Move it.

I had reservations about posting this yesterday, posted it for about an hour, pulled it, and then I found Sue’s very nice comment on the post below. Since Sue’s my “ideal reader” and one of the coolest adoptive parents I’ve ever met, and she found a nugget of value in my inflammatory post, I will let it fly. Here goes — and thank you, Sue!

And BTW, all, WELCOME TO CONFERENCE SEASON.

Some of my best friends are white people.

I knew some white people growing up.

I have some white people in my family.

White people like me.

However, one of the things that I like about living in Korea is that white people move out of my way. For instance, if I’m in a store (outside of Itaewon) and they’re in front of something I want to look at, they automatically JUST MOVE. It’s great, and it’s courteous. I would do the same for them and indeed I always have.

However, I did have a rather unpleasant experience with two white ladies who would not get out of my way last weekend.

So I’m at this feminist literary conference at one of the top universities in Korea and I’m giving a paper called “Adoption is a Feminist Issue: Toward an Imaginative Feminism,” basically stating that adoption has to do with reproductive choice and economic justice for women, so why aren’t feminists talking about it? I’m citing the lack of discussion about it as a failure of imagination, and thanking all the literature professors who are listening for cultivating the imaginations of students so they can be more compassionate toward all kinds of people. And I also made the comment that one of the reasons why feminist academics perhaps are not appropriately framing adoption as a feminist issue is because there are so many adoptive mothers within the halls of liberal academia.

Well, believe you me, I had no idea (until the organizer told me the day before) that the woman who was going to read her paper right before me was a Spanish (from Spain) woman who is also the adoptive mother of a Chinese girl! Who’d a thunk it? And although the mother was all mad that I was talking about “white” adoptive parents, it wasn’t me that made her go like TWENTY MINUTES over her time limit which ate up both my time and the Chinese professor’s time after me. (Isn’t it just like white people to help themselves to all the available time and deprive others of theirs?)

Nor did I have any idea that her other white-looking Spanish friend who was along with her was ALSO the adoptive mother of a Chinese girl! Dios madre!!

So here we are at one of the top two universities in Korea at an international feminist literature conference and it completely devolves into — well, let’s put it this way, it was like certain people had suddenly checked their gigantic brains at customs. It was sort of like an adoption panel.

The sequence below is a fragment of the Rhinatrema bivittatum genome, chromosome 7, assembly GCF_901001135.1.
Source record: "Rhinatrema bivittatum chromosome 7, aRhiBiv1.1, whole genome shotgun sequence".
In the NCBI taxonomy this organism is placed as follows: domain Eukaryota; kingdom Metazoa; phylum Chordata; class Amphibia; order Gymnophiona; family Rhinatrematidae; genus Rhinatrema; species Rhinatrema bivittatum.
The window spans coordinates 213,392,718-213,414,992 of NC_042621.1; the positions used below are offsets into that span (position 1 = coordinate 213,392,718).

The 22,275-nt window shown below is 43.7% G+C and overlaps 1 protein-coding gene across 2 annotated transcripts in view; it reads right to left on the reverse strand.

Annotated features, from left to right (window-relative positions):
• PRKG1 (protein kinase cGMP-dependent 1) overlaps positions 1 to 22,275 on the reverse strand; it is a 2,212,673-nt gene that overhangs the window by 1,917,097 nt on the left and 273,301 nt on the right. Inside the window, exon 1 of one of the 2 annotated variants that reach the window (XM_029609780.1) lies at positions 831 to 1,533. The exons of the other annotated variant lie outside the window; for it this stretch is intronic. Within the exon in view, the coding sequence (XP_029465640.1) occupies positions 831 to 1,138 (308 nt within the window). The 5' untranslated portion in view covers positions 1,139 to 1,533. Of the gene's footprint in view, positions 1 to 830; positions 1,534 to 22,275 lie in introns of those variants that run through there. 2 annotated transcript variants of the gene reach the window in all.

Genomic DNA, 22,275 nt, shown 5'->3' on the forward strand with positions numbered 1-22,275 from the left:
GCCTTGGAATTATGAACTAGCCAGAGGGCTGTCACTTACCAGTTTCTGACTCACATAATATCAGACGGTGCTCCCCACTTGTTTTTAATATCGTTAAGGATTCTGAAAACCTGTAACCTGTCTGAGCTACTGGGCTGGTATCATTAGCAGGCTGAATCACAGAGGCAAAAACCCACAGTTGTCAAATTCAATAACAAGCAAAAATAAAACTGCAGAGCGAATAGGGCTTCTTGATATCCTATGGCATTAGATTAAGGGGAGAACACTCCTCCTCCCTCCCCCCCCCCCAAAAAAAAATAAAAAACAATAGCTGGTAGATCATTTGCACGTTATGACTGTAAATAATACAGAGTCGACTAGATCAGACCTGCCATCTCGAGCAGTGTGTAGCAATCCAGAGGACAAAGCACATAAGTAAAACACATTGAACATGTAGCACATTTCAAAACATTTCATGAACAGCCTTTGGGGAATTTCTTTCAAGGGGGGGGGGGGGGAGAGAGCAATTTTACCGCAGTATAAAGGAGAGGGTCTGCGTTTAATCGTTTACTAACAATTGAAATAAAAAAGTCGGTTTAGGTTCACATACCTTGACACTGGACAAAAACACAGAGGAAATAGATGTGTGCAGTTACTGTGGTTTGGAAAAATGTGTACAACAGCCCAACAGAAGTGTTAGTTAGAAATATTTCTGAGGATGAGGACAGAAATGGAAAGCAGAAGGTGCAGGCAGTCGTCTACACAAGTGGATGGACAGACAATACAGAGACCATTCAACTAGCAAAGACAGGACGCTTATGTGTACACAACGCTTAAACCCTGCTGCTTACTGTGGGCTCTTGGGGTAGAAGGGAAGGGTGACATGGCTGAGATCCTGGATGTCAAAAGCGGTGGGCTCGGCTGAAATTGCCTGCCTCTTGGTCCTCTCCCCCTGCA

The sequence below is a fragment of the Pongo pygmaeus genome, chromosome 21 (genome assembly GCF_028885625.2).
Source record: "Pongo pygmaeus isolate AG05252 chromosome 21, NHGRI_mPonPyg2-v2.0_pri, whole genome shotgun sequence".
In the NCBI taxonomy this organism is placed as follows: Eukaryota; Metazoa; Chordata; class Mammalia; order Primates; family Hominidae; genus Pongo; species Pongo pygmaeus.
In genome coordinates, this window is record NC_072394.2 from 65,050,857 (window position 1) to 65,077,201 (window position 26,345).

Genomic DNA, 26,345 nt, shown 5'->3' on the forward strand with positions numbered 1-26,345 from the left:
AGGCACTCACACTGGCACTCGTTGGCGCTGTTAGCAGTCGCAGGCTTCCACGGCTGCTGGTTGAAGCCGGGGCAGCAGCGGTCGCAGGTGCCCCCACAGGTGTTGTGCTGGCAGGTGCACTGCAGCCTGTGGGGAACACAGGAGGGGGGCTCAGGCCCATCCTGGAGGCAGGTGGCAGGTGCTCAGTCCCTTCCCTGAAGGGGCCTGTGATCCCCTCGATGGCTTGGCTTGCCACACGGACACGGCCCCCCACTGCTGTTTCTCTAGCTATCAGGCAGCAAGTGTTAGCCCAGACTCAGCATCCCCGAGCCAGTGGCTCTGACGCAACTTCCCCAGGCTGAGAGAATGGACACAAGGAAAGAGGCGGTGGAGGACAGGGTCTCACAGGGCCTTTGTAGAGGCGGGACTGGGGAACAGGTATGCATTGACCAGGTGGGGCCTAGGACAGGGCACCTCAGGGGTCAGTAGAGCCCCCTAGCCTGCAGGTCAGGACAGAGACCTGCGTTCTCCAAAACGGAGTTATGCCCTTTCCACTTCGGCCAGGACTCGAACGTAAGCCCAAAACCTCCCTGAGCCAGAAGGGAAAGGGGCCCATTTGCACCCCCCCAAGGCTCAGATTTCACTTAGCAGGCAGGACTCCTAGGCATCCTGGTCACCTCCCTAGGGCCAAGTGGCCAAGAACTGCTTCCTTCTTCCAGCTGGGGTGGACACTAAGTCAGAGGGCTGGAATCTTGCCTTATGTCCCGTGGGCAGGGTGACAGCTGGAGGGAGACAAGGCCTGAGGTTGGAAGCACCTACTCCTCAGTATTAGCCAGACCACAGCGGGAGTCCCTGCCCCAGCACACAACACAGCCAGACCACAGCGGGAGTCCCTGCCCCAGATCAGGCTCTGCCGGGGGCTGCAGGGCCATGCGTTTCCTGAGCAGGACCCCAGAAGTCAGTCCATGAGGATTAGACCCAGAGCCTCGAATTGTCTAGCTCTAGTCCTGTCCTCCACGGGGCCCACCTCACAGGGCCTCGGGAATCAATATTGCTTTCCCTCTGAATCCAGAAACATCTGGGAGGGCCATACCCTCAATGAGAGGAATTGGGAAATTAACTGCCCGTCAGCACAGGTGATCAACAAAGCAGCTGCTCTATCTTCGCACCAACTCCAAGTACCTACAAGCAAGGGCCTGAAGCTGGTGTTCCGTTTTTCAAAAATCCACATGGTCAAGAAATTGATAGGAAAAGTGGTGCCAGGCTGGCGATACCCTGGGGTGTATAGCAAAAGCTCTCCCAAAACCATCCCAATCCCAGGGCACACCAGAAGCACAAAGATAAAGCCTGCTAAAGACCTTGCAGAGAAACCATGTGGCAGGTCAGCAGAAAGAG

The mother sitting next to me ended up CRYING in front of everybody and talking about her love for her daughter. “I only know the language of love,” she sniffled. Oh Jesus Christo upside down exclamation point, I thought, isn’t this typical that the white lady has a mental break and then the strong woman of color is supposed to mammy her up? Not only that, but she presented her paper on a Chinese Canadian author who refuses to identify herself as Chinese or Asian, but prefers to be called a “West Coast” author. Is that surprising at all, that the author that this white adoptive mother chose to present on is a bulimic Chinese author who has completely elided her own race and who is self-Orientalizing/fetishizing by being a dominatrix and calling it some kind of women’s empowerment? (Is that like, taking Chinese women’s children away is supposed to be a form of white women’s empowerment?)

Meanwhile the other adoptive mother in the audience seemed to have a little more self-control, but simply didn’t seem to get it about economic disparity and why I think it’s a little crazy that while the Chinese peasants are rioting about the government’s one-child law, foreign adopters can buy up the peasants’ kids for 20 times the amount of money it would take for the Chinese mother to just pay the fine and keep her own child. Is that not unfair? Nor did she get the part where I was saying that no, I don’t think that women should be reduced to their biological functions either, however what I am talking about is not relatively wealthy women’s choices in reproductive technology, but rather all women’s choices to simply raise their own (biological) kids. I mean, are we so space-age and post-feminist now that it’s passe to actually have children out of one’s womb instead of adopt them?

Afterwards, it was reported to me, these two white-looking — but more importantly, white-acting women — who just came all the way to Seoul from Spain for a 2-day conference, I suppose on donkey-back with some hardtack packed away in a kerchief, said they are not white, but women of color, and that they are POOR.

WHAT THE FUCK I’LL SHOW YOU POOR!

Since I wrote my paper far before I ever met either one of them or knew they were going to be there, it wasn’t a personal thing, but of course they personalized it. My paper was not personal, however THIS is, because I really am that petty.

Now, since I am in full venting/bitchingmode, I should mention that then one of my righteous homegirls — hailing from India and more recently Canada — R, who is researching international adoption, made a great intervention into all the silliness during the discussion, which later got her cornered by the Spanish ladies even though R and I had agreed to get out of there for a break afterwards. (I must take up smoking and drinking. It is so sad that in times like those when a smoke break and a martini would be so nice, but I don’t actually like either cigarettes or alcohol. R says we are strong women for being able to handle all this with just a Sprite. I did knock back a Sprite later and no one could stop me!!! No one I tell you!!๐Ÿ™‚

Anyway, back to the lobby scene where R is cornered by the two uh, women of color, which I think to them means that they are opaque, not transparent. “Excuse me, but we were just going out for lunch,” I say to the Spanish ladies, physically putting myself in between them and R. And here’s why I’m pretty sure they are white, no matter whether they think they are “women of color” or not: BECAUSE THEY INVITED THEMSELVES ALONG. I was thinking, R and K and I are going out for lunch. NOT YOU. I didn’t ask YOU out for lunch, bitch. (I know, feminists are not supposed to say “bitch,” but at least I didn’t say “cunt.”)